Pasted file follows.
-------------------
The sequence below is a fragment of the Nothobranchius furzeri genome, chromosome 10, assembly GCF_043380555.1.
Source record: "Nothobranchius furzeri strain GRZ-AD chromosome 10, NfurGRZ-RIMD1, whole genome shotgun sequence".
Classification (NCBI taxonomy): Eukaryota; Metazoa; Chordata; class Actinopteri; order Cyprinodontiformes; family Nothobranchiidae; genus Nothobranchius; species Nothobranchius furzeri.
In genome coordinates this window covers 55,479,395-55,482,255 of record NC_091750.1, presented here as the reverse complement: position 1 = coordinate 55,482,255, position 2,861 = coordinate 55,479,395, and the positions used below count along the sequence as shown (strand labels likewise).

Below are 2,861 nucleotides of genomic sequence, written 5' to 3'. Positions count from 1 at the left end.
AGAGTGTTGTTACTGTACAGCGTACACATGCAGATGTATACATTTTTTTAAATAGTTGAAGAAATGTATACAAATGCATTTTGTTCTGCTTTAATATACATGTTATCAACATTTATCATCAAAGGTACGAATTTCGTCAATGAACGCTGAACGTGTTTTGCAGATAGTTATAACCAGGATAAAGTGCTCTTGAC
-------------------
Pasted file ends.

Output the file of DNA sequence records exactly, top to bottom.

The sequence below is a fragment of the Nothobranchius furzeri genome, chromosome 10, assembly GCF_043380555.1.
Source record: "Nothobranchius furzeri strain GRZ-AD chromosome 10, NfurGRZ-RIMD1, whole genome shotgun sequence".
Classification (NCBI taxonomy): Eukaryota; Metazoa; Chordata; class Actinopteri; order Cyprinodontiformes; family Nothobranchiidae; genus Nothobranchius; species Nothobranchius furzeri.
In genome coordinates this window covers 55,479,395-55,482,255 of record NC_091750.1, presented here as the reverse complement: position 1 = coordinate 55,482,255, position 2,861 = coordinate 55,479,395, and the positions used below count along the sequence as shown (strand labels likewise).

Below are 2,861 nucleotides of genomic sequence, written 5' to 3'. Positions count from 1 at the left end.
AGAGTGTTGTTACTGTACAGCGTACACATGCAGATGTATACATTTTTTTAAATAGTTGAAGAAATGTATACAAATGCATTTTGTTCTGCTTTAATATACATGTTATCAACATTTATCATCAAAGGTACGAATTTCGTCAATGAACGCTGAACGTGTTTTGCAGATAGTTATAACCAGGATAAAGTGCTCTTGAC